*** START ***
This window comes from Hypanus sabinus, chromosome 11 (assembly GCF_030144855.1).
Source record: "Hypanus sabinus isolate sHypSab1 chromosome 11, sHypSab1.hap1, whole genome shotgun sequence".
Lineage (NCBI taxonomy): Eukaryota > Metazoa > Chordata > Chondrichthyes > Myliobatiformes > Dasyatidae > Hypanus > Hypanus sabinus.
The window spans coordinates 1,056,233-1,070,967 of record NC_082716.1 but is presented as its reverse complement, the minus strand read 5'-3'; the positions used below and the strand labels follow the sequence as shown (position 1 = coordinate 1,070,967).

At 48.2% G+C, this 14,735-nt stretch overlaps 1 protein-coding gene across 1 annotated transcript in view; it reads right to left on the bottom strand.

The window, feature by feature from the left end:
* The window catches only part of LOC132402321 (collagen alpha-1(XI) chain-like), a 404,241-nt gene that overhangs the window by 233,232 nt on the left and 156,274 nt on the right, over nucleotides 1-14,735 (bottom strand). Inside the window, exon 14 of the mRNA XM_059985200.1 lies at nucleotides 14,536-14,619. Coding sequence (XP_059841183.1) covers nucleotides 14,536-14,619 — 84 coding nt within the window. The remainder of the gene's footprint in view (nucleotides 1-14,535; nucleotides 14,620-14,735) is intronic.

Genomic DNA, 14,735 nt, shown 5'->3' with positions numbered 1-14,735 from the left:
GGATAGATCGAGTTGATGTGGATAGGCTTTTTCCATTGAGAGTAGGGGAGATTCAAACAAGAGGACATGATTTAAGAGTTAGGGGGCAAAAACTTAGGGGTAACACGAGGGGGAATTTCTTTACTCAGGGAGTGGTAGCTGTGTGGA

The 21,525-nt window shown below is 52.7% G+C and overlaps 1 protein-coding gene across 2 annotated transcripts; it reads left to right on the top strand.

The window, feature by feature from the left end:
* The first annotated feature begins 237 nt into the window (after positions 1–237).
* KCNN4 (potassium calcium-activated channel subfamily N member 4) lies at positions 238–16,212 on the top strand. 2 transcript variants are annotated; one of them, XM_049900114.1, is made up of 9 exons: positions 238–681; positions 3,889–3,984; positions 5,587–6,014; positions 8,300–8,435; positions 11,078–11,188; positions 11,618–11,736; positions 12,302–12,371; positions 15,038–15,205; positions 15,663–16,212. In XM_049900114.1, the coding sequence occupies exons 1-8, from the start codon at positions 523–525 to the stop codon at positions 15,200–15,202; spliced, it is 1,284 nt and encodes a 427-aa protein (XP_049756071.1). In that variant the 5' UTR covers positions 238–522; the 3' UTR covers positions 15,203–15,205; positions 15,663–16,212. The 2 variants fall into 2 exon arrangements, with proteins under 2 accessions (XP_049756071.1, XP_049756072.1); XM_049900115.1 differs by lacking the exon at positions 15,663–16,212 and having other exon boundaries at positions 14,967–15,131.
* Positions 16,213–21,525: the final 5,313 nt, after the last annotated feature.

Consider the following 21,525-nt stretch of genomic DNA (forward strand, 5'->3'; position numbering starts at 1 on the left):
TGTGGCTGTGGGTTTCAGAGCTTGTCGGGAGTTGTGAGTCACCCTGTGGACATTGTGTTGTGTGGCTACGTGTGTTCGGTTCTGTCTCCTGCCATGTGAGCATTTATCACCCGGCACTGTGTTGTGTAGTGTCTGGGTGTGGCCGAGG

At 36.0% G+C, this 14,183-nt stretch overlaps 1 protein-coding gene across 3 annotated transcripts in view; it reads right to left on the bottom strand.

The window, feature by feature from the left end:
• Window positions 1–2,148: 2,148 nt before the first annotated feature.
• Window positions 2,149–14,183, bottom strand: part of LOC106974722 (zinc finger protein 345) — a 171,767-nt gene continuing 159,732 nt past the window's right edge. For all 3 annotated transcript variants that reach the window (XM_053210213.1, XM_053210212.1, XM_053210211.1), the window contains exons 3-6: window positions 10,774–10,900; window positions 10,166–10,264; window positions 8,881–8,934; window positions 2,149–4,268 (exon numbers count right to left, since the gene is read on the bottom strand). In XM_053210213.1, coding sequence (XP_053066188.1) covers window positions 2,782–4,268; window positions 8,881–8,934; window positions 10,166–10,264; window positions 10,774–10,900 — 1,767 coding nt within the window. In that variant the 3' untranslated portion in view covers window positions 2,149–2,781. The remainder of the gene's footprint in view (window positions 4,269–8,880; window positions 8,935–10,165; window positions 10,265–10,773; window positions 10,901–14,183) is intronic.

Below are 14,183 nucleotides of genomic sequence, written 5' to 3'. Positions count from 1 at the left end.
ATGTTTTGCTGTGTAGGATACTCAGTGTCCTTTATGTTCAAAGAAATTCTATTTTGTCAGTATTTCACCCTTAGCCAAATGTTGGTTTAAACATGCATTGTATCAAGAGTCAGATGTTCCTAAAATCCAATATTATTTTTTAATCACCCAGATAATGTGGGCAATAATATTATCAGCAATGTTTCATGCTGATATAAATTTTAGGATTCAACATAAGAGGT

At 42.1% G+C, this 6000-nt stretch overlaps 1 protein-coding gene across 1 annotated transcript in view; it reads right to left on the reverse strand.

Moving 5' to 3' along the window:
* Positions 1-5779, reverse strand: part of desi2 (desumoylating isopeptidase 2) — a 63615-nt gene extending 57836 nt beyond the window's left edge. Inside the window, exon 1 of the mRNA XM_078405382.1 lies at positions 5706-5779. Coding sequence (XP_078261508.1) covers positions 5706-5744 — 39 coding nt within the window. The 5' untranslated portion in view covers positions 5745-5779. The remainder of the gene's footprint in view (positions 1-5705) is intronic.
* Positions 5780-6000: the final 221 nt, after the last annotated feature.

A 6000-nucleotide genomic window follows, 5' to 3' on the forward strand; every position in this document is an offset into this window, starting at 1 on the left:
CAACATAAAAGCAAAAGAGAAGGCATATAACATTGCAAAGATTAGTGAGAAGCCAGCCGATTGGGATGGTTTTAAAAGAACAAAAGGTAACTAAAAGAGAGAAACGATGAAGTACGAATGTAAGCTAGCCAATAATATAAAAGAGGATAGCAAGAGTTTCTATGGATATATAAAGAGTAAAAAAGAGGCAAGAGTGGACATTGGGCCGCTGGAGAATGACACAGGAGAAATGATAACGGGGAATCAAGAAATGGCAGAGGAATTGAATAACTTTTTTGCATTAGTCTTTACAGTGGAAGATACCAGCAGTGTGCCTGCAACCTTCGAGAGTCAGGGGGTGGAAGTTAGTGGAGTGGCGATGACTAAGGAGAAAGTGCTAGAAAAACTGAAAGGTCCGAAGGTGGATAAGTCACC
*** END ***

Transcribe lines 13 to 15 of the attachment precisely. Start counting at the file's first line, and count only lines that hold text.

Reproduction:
* KCNN4 (potassium calcium-activated channel subfamily N member 4) lies at positions 238–16,212 on the top strand. 2 transcript variants are annotated; one of them, XM_049900114.1, is made up of 9 exons: positions 238–681; positions 3,889–3,984; positions 5,587–6,014; positions 8,300–8,435; positions 11,078–11,188; positions 11,618–11,736; positions 12,302–12,371; positions 15,038–15,205; positions 15,663–16,212. In XM_049900114.1, the coding sequence occupies exons 1-8, from the start codon at positions 523–525 to the stop codon at positions 15,200–15,202; spliced, it is 1,284 nt and encodes a 427-aa protein (XP_049756071.1). In that variant the 5' UTR covers positions 238–522; the 3' UTR covers positions 15,203–15,205; positions 15,663–16,212. The 2 variants fall into 2 exon arrangements, with proteins under 2 accessions (XP_049756071.1, XP_049756072.1); XM_049900115.1 differs by lacking the exon at positions 15,663–16,212 and having other exon boundaries at positions 14,967–15,131.
* Positions 16,213–21,525: the final 5,313 nt, after the last annotated feature.

Consider the following 21,525-nt stretch of genomic DNA (forward strand, 5'->3'; position numbering starts at 1 on the left):